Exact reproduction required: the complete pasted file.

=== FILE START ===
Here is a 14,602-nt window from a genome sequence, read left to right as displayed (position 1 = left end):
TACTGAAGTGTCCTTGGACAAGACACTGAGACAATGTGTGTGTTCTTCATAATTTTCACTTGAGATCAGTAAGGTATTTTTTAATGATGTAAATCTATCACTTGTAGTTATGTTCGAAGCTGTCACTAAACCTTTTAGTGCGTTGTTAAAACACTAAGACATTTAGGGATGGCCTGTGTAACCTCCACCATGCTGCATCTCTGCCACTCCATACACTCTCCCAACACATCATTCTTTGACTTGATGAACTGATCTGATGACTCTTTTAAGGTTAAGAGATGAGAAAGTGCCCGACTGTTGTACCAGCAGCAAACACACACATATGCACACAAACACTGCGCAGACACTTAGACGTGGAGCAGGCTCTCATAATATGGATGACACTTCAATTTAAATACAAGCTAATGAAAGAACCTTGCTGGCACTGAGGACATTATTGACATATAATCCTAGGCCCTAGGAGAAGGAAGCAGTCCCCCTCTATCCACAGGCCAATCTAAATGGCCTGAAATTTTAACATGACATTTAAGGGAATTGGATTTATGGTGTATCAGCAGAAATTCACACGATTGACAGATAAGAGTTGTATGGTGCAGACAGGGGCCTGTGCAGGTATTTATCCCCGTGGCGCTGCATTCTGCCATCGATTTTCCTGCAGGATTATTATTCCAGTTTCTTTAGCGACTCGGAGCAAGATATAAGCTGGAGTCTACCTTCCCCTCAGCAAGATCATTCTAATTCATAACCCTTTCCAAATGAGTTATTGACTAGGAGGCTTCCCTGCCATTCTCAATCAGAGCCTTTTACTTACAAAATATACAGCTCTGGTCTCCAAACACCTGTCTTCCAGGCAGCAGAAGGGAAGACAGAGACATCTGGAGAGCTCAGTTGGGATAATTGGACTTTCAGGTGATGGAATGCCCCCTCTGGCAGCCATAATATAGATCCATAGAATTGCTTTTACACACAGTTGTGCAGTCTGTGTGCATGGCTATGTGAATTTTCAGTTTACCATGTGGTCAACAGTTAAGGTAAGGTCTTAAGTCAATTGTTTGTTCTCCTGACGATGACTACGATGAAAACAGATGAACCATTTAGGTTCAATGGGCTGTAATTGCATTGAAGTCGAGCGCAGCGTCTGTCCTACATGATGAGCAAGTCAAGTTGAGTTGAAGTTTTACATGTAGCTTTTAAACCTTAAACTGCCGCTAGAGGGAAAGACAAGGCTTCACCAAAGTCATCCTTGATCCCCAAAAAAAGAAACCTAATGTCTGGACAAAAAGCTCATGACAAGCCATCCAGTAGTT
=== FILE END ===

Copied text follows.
Here is a 14,602-nt window from a genome sequence, read left to right as displayed (position 1 = left end):
TACTGAAGTGTCCTTGGACAAGACACTGAGACAATGTGTGTGTTCTTCATAATTTTCACTTGAGATCAGTAAGGTATTTTTTAATGATGTAAATCTATCACTTGTAGTTATGTTCGAAGCTGTCACTAAACCTTTTAGTGCGTTGTTAAAACACTAAGACATTTAGGGATGGCCTGTGTAACCTCCACCATGCTGCATCTCTGCCACTCCATACACTCTCCCAACACATCATTCTTTGACTTGATGAACTGATCTGATGACTCTTTTAAGGTTAAGAGATGAGAAAGTGCCCGACTGTTGTACCAGCAGCAAACACACACATATGCACACAAACACTGCGCAGACACTTAGACGTGGAGCAGGCTCTCATAATATGGATGACACTTCAATTTAAATACAAGCTAATGAAAGAACCTTGCTGGCACTGAGGACATTATTGACATATAATCCTAGGCCCTAGGAGAAGGAAGCAGTCCCCCTCTATCCACAGGCCAATCTAAATGGCCTGAAATTTTAACATGACATTTAAGGGAATTGGATTTATGGTGTATCAGCAGAAATTCACACGATTGACAGATAAGAGTTGTATGGTGCAGACAGGGGCCTGTGCAGGTATTTATCCCCGTGGCGCTGCATTCTGCCATCGATTTTCCTGCAGGATTATTATTCCAGTTTCTTTAGCGACTCGGAGCAAGATATAAGCTGGAGTCTACCTTCCCCTCAGCAAGATCATTCTAATTCATAACCCTTTCCAAATGAGTTATTGACTAGGAGGCTTCCCTGCCATTCTCAATCAGAGCCTTTTACTTACAAAATATACAGCTCTGGTCTCCAAACACCTGTCTTCCAGGCAGCAGAAGGGAAGACAGAGACATCTGGAGAGCTCAGTTGGGATAATTGGACTTTCAGGTGATGGAATGCCCCCTCTGGCAGCCATAATATAGATCCATAGAATTGCTTTTACACACAGTTGTGCAGTCTGTGTGCATGGCTATGTGAATTTTCAGTTTACCATGTGGTCAACAGTTAAGGTAAGGTCTTAAGTCAATTGTTTGTTCTCCTGACGATGACTACGATGAAAACAGATGAACCATTTAGGTTCAATGGGCTGTAATTGCATTGAAGTCGAGCGCAGCGTCTGTCCTACATGATGAGCAAGTCAAGTTGAGTTGAAGTTTTACATGTAGCTTTTAAACCTTAAACTGCCGCTAGAGGGAAAGACAAGGCTTCACCAAAGTCATCCTTGATCCCCAAAAAAAGAAACCTAATGTCTGGACAAAAAGCTCATGACAAGCCATCCAGTAGTT